Adaptive Server Enterprise
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|Developer(s)||Sybase - An SAP Company|
|Initial release||May 23, 1980|
|Written in||C, C++|
SAP Sybase ASE (Adaptive Server Enterprise) which is commonly known as ASE or just Sybase DB, is a relational model database server product for businesses developed by Sybase Corporation which became part of SAP AG. ASE is predominantly used on the Unix platform, but is also available for Microsoft Windows.
Originally for Unix platforms in 1987, Sybase Corporation's primary relational database management system product was initially marketed under the name Sybase SQL Server. In 1988, SQL Server for OS/2 was co-developed for the PC by Sybase, Microsoft, and Ashton-Tate. Ashton-Tate divested its interest and Microsoft became the lead partner after porting SQL Server to Windows NT. Microsoft and Sybase sold and supported the product through version 4.2.1.
In 1993, the co-development licensing agreement between Microsoft and Sybase ended, and the companies parted ways while continuing to develop their respective versions of the software. Sybase released SQL Server 10.0, which was part of the System 10 product family, which also included Back-up Server, Open Client/Server APIs, SQL Monitor, SA Companion and OmniSQL Gateway.
Sybase provides native low-level programming interfaces to its database server which uses a protocol called Tabular Data Stream. Prior to version 10, DBLIB (DataBase LIBrary) was used. Version 10 and onwards uses CTLIB (Client LIBrary).
In 1995, Sybase released SQL Server 11.0. Starting with version 11.5 released in 1996, Sybase moved to differentiate its product from Microsoft SQL Server by renaming it to Adaptive Server Enterprise.
In 1998, ASE 11.9.2 was rolled out with support for row-level locking, distributed joins and improved SMP performance. ASE 12.0 was released in 1999, providing support for Java, high availability and distributed transaction management. In 2001, ASE 12.5 was released, providing features such as dynamic memory allocation, an EJB container, and support for XML and SSL.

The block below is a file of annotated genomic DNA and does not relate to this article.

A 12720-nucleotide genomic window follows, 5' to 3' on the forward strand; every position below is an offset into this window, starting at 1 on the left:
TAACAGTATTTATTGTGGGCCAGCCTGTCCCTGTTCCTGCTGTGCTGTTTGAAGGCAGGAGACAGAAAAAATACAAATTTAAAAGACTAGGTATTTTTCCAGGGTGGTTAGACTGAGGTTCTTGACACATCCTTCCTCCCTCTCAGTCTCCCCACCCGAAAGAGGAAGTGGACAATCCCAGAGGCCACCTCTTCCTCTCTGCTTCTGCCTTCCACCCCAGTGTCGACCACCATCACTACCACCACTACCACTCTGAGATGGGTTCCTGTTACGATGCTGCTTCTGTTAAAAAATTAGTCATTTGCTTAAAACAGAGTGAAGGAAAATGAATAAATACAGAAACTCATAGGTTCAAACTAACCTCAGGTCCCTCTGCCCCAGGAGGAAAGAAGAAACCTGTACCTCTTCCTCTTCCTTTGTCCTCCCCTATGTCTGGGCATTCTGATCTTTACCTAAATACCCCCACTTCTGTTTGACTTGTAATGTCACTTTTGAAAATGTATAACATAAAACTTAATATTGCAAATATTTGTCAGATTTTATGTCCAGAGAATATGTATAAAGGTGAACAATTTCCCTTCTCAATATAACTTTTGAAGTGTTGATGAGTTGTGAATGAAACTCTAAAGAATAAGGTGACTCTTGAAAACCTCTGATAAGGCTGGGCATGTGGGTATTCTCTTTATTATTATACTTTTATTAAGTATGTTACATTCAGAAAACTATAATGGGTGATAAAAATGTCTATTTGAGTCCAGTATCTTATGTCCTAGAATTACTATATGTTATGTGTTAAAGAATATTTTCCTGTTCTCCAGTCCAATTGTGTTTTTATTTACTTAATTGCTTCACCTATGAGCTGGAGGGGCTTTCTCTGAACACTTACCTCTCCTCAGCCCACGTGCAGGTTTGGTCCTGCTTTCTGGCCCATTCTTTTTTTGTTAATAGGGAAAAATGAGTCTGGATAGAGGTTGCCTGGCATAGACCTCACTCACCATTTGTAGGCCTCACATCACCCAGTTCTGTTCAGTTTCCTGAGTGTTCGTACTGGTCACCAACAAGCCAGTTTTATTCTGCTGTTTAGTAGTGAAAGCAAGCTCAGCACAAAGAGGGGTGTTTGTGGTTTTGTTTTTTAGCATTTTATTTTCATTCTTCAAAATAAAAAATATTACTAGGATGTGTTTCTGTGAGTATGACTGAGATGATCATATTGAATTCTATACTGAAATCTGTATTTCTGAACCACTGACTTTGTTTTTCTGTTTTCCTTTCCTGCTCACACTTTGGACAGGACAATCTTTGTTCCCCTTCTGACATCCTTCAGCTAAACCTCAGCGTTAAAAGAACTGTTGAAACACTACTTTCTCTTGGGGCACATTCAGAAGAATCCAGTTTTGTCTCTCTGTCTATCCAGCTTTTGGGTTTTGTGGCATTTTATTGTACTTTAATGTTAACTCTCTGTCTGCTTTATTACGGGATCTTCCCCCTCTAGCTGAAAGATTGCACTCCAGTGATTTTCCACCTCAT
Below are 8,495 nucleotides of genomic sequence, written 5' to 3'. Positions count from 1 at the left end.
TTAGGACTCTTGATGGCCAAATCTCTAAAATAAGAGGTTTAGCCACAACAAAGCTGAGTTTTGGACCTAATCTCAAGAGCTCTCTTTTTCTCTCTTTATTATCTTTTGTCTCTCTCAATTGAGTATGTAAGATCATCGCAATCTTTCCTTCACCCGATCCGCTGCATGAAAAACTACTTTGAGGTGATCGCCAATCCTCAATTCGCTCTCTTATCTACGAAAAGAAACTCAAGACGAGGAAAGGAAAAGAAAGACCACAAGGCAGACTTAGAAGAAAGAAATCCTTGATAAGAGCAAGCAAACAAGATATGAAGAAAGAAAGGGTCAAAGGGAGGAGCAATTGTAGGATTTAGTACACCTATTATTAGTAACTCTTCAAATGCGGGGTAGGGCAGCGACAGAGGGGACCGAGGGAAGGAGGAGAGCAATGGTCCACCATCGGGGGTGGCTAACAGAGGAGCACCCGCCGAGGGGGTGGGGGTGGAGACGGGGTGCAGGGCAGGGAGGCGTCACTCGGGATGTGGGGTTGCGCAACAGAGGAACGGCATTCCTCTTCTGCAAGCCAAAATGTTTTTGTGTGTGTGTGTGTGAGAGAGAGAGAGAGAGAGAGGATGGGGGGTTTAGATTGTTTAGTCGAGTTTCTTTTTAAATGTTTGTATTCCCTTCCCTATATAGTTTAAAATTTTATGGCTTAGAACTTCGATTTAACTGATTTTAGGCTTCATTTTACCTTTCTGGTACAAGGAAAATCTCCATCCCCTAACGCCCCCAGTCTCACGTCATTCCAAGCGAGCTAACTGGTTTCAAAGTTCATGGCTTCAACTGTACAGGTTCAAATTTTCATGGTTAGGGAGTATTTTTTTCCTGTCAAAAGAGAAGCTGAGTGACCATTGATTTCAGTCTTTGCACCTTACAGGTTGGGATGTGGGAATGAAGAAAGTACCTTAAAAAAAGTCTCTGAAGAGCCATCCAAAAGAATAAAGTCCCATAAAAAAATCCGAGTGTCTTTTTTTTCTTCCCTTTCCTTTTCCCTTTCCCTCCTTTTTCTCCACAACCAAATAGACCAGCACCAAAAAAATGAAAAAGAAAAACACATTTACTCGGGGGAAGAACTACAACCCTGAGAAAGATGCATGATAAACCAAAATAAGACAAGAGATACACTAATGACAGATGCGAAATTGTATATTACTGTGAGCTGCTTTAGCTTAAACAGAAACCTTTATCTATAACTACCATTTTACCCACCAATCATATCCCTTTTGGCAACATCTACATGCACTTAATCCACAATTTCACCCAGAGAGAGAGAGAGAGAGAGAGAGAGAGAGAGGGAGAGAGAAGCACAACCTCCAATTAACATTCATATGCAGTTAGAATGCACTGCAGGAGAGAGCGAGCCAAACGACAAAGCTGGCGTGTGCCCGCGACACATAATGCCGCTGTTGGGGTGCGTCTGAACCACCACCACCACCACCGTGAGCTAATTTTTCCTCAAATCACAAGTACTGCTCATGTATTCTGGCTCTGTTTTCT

In 2005, Sybase released ASE 15.0. It included support for partitioning table rows in a database across individual disk devices, and "virtual columns" which are computed only when required. In ASE 15.0, many parameters that had been static (which required server reboot for the changes to take place) were made dynamic (changes take effect immediately). This improved performance and reduced downtime. For example, one parameter that was made dynamic was the "tape retention in days" (the number of days that the backup is kept on the tape media without overwriting the existing contents in the production environment).
A single stand alone installation of ASE typically comprises one "dataserver" and one corresponding "backup server". In multi server installation many dataservers can share one single backup server though. A dataserver consists of system databases and user's databases. Minimum system databases that are mandatory for normal working of dataserver are 'master', 'tempdb', 'model', 'sybsystemdb' and 'sybsystemprocs'. 'master' database holds critical system related information that includes, logins, passwords, and dataserver configuration parameters. 'tempdb' is used for storage of data that are required for intermediate processing of queries, and temporary data. 'model' is used a template for creating new databases. 'sybsystemprocs' consists of system supplied stored procedures that queries system tables and manipulates data in them.
ASE is a single process multithreaded dataserver application, it means when server is up and running there is one single OS process.
SAP also has a developer edition that can be used for free to develop against (but not for production use). It only allows 1 engine and 25 connections. There is also an SAP Sybase ASE, express edition available which is limited to 1 server engine, 2 Gb of memory and 5 Gb of disk space per server. This edition is free for production purposes.
- SQL Anywhere
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- Litchfield, David (2005). The Database Hacker's Handbook: Defending Database Servers. Hungry Minds. p. 196. ISBN 8126506156.
- Gunderloy, Mike; Sneath, Tim (2001). SQL Server's Developer's Guide to OLAP with Analysis Services. SYBEX. p. 26. ISBN 0782153178.
- Harris, Scott; Curtis Preston (2007). Backup & Recovery: Inexpensive Backup Solutions for Open Systems. O'Reilly. p. 562. ISBN 0596102461.